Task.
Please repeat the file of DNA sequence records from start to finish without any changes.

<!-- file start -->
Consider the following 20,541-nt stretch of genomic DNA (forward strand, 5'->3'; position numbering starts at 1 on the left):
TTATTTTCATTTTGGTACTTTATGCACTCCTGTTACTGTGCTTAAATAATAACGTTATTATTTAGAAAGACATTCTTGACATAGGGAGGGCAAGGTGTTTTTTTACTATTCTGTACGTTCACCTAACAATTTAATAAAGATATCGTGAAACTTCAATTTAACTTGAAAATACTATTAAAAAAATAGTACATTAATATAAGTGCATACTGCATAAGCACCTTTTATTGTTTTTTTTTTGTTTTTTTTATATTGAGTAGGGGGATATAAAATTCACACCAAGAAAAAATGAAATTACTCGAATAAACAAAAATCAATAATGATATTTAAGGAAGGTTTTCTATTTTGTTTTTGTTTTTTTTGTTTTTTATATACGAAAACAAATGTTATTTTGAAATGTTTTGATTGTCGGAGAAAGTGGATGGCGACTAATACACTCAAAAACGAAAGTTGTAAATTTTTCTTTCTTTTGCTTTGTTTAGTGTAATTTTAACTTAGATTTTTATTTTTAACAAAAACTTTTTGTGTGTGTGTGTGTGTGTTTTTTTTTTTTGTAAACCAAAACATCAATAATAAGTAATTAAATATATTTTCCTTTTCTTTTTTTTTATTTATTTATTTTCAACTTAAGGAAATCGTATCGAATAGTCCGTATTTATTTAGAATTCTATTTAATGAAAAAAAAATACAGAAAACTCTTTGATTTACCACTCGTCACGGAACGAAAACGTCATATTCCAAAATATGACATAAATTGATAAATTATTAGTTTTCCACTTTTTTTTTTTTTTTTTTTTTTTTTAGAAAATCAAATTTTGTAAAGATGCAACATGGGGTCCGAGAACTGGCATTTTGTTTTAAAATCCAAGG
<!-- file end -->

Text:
Consider the following 20,541-nt stretch of genomic DNA (forward strand, 5'->3'; position numbering starts at 1 on the left):
TTATTTTCATTTTGGTACTTTATGCACTCCTGTTACTGTGCTTAAATAATAACGTTATTATTTAGAAAGACATTCTTGACATAGGGAGGGCAAGGTGTTTTTTTACTATTCTGTACGTTCACCTAACAATTTAATAAAGATATCGTGAAACTTCAATTTAACTTGAAAATACTATTAAAAAAATAGTACATTAATATAAGTGCATACTGCATAAGCACCTTTTATTGTTTTTTTTTTGTTTTTTTTATATTGAGTAGGGGGATATAAAATTCACACCAAGAAAAAATGAAATTACTCGAATAAACAAAAATCAATAATGATATTTAAGGAAGGTTTTCTATTTTGTTTTTGTTTTTTTTGTTTTTTATATACGAAAACAAATGTTATTTTGAAATGTTTTGATTGTCGGAGAAAGTGGATGGCGACTAATACACTCAAAAACGAAAGTTGTAAATTTTTCTTTCTTTTGCTTTGTTTAGTGTAATTTTAACTTAGATTTTTATTTTTAACAAAAACTTTTTGTGTGTGTGTGTGTGTGTTTTTTTTTTTTGTAAACCAAAACATCAATAATAAGTAATTAAATATATTTTCCTTTTCTTTTTTTTTATTTATTTATTTTCAACTTAAGGAAATCGTATCGAATAGTCCGTATTTATTTAGAATTCTATTTAATGAAAAAAAAATACAGAAAACTCTTTGATTTACCACTCGTCACGGAACGAAAACGTCATATTCCAAAATATGACATAAATTGATAAATTATTAGTTTTCCACTTTTTTTTTTTTTTTTTTTTTTTTTAGAAAATCAAATTTTGTAAAGATGCAACATGGGGTCCGAGAACTGGCATTTTGTTTTAAAATCCAAGG